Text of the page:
Michael Benson has created God’s own view of the universe. To make the images on display in his upcoming book, Planetfall, Benson first combed through the tens of thousands of photographs publicly available from NASA and the European Space Agency. Most of his selections came from unmanned spacecraft hurtling through space, while some came from rovers on Mars or crewmembers aboard the International Space Station.
He then processed the raw files and stitched them together into mosaics that tell a particular story—the Milky Way rising over Earth, for example, or the transit of Io at the limb of Jupiter. Photos from unmanned probes are normally black-and-white, shot with a variety of filters. To add color, Benson typically overlays images originally filtered in red, green and blue to create a composite spectrum that replicates what the human eye might see. The process can take weeks, but once it’s completed Benson is left with something unique: an image that is as close to the view from a passing spacecraft as most of us will ever come.
Planetfall, published by Abrams, will be available in October. Michael Benson will display his prints at the Hasted Kraeutler Gallery in New York City in December.
Mists of Mars
The Valles Marineris on Mars is the largest canyon in the solar system: 2,500 miles long and up to four miles deep. In this image, based on 18 photographs taken by the ESA orbiter Mars Express in 2004, morning fog fills one of its western arms. Benson combined the photos into six composites, then composed them together into a single image.
Benson produced a series of images based on ones from the Solar Dynamics Observatory, which orbits Earth 1,600 miles away. This image shows the outline of Earth as it passes between the sun and the SDO.
This set of images, also based on the SDO, show a coronal mass ejection. The SDO uses a UV filter. UV light is invisible to the eye, so NASA translated the different wavelengths into colors, which Benson enhanced.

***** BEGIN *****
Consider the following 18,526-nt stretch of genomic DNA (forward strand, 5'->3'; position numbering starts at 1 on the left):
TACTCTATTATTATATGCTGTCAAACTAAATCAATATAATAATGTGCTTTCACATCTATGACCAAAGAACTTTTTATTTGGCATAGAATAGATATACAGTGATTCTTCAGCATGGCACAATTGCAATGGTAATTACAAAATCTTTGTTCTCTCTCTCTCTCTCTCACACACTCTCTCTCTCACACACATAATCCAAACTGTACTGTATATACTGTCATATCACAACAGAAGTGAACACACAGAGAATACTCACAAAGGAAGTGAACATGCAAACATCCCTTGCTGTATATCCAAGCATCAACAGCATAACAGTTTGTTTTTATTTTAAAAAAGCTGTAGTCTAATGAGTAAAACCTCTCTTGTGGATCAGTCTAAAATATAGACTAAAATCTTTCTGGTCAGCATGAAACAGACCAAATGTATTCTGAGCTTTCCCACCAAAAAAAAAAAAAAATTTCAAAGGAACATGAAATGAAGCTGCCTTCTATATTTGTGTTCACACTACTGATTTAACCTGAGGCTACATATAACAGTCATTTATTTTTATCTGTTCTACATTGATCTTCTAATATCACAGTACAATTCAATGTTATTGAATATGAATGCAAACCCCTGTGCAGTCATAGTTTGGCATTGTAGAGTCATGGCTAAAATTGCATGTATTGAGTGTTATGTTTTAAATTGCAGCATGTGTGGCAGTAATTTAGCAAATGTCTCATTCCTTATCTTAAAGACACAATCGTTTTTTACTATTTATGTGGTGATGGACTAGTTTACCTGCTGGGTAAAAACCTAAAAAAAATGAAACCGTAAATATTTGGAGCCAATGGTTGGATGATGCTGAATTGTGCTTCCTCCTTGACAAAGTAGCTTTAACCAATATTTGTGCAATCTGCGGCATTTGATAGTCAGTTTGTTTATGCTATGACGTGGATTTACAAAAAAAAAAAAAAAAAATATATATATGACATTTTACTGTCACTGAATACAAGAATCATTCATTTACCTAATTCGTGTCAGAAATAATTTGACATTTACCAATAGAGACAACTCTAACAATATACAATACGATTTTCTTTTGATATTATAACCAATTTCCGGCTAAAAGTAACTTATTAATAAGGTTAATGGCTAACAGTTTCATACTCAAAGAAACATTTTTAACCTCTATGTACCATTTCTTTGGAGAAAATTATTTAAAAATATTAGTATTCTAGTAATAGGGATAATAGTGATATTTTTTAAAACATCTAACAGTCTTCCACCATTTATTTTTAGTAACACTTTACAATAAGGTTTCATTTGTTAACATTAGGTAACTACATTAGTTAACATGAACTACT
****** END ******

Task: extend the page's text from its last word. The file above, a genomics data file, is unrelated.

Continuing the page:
A member of ISS Expedition 30 captured this image of an aurora borealis over Vancouver Island and Western Canada last January. When electrons from solar winds slam into atoms in the Earth’s upper atmosphere, the interaction creates light. Green indicates oxygen, while blue signifies nitrogen.
In January 2001, Cassini swept past Jupiter en route to Saturn. As it did, scientists directed the unmanned craft to take a series of photos, some of which captured the transit of the volcanic moon Io at Jupiter’s limb. Benson combined 27 frames into nine composites, which he then stitched together.
Night on Saturn
This image, a mosaic of photographs captured by the Cassini orbiter in 2006, shows the dark side of Saturn. The planet’s rings, made mainly of ice, are thousands of miles wide but only a mile deep; here they are shown from below. Sunlight filtering through the rings faintly illuminates Saturn’s lower hemisphere, while the upper one is brightly lit by sunlight reflected off the rings’s surface.
Members of ISS Expedition 30 took a series of short films as they orbited over the Indian Ocean in December 2011. They captured the rising Milky Way along with a passing comet. Benson used 20 frames to make this single image and then rotated it, so Earth’s horizon appears vertically. The comet can be seen as a faint streak just below the band of stars.